Gender-Responsive Development, Habitat III, Safe Cities

Paris Expert Meeting on Engendering National Urban Policies


National Urban Policies have become something of a hot topic in urban development: they are identified in the New Urban Agenda (NUA) as “drivers of change,” and are highlighted in the recent Action Framework for the Implementation of the New Urban Agenda (AFINUA) as one of five essential elements to propel NUA implementation at the country level; the other four are: urban legislation, rules and regulations; urban planning and design; urban economy and municipal finance; and local implementation.


At the most basic level, a National Urban Policy (NUP) offers “a unifying vision for urban development within a country” (Citiscope). That becomes more complex when moving from paper to practice. Sharing experiences from three dozen countries, over 350 stakeholders convened in Paris for the Second International Conference on National Urban Policy (15-18 May 2017), hosted and organized jointly by the Organization for Economic Cooperation and Development (OECD), Cities Alliance, and UN-Habitat.


To complement the Paris discussions, the Huairou Commission and UN-Habitat co-hosted an Expert Group Meeting (EGM) on May 16th, entitled “Engendering National Urban Policies for Successful Implementation of the New Urban Agenda.” Experts convened to analyze the role of national urban policies as a tool for improving the lives of women and girls in cities, and to develop a framework to support the integration of gender equality perspectives and the development of gender-responsive national urban policies.


In her welcoming remarks, Ms. Aisa Kirabo Kacyira, UN-Habitat Deputy Executive Director, emphasized that women need to take leadership in formulating and implementing NUPs. Cities around the world face greater challenges to gender equality today, and so it is important that policy be created to reinforce women and men’s equal rights and equal access to services in urban areas. As she expressed, “the beauty of national urban policy is about coordination both vertically and horizontally.”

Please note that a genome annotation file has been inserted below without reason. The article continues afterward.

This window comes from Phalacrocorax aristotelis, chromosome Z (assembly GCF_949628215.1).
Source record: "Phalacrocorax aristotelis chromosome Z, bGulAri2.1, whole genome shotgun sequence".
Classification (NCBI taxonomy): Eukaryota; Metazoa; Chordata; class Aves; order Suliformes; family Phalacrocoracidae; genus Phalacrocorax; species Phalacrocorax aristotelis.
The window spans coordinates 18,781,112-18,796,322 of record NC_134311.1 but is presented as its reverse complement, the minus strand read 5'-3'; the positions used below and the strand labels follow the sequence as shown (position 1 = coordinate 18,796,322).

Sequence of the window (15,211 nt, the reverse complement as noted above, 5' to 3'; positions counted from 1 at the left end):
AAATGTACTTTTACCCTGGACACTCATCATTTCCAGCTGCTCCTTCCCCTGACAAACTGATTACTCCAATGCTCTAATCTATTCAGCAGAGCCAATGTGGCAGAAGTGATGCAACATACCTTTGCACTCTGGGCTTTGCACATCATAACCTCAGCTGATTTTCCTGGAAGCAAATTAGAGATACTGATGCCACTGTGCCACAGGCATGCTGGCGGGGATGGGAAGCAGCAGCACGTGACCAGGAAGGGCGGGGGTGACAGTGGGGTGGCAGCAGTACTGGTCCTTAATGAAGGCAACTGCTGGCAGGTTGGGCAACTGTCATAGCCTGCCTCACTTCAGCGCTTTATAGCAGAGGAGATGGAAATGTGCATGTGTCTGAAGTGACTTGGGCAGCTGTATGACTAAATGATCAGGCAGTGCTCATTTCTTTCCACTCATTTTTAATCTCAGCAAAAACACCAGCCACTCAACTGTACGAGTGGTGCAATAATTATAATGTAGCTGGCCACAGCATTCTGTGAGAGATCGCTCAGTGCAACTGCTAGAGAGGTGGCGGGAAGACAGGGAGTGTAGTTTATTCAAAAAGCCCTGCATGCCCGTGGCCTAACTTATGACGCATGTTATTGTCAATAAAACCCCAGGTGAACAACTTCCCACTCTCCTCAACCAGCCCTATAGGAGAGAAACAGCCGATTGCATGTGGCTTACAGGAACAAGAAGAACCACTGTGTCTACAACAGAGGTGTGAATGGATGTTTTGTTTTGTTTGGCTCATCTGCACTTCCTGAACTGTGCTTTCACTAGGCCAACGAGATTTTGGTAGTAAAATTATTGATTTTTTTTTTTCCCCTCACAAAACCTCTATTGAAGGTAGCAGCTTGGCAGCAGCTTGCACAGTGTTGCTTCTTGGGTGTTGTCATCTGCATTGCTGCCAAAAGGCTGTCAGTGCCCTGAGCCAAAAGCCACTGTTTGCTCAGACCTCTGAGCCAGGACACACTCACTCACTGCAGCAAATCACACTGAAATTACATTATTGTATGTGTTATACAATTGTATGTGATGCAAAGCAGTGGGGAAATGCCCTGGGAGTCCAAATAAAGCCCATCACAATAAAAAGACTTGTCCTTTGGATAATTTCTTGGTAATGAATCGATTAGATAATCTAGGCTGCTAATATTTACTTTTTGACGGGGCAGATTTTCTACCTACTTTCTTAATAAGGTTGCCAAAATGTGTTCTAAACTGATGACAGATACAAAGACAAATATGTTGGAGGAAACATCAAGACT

• Text Hover

The subsequent discussion focused on four main themes:
• Women’s leadership and participatory decision-making
• Access to and control over assets (e.g. land, affordable housing, economic empowerment, care economy, services)
• Planning and resilience (e.g. in crisis and disaster, climate change and post-conflict situations)
• Safety, freedom from violence, and access to public space


Participants agreed on the importance of including gender as a crucial part of National Urban Policy from the very beginning, and that it is essential to have a gender lens in NUP capacity training. Gender should not be inserted as a stand-alone section but should rather be combined into each chapter of the country’s urban policy, with implementable recommendations. For example, it was highlighted that there is a need for NUPs to specify how funds flow into those services and infrastructure which support women, such as childcare, public safety, housing, and livelihood development. In summary, participants reiterated that NUPs must be gender-responsive, and reflect the needs of the women and men who live in cities.


The meeting participants established an action plan for moving forward, including:
1. Establish core principles for gender equality and women’s empowerment in the NUP framework.
2. Review all training materials on national urban policy to ensure that gender-responsive elements are incorporated.
3. Complete a ‘gender-scan’ of the work of the 28 countries supported by UN-Habitat to develop a national urban policy, and identify the effectiveness and impact of gender initiatives;good examples should be highlighted and used to inform further practices.
4. Recommend that the NUP section of the AFINUA incorporate guidance for decision-makers to ensure gender-responsive policies and programs.
5. Recommend the creation of a gender and women’s empowerment taskforce for reviewing NUPs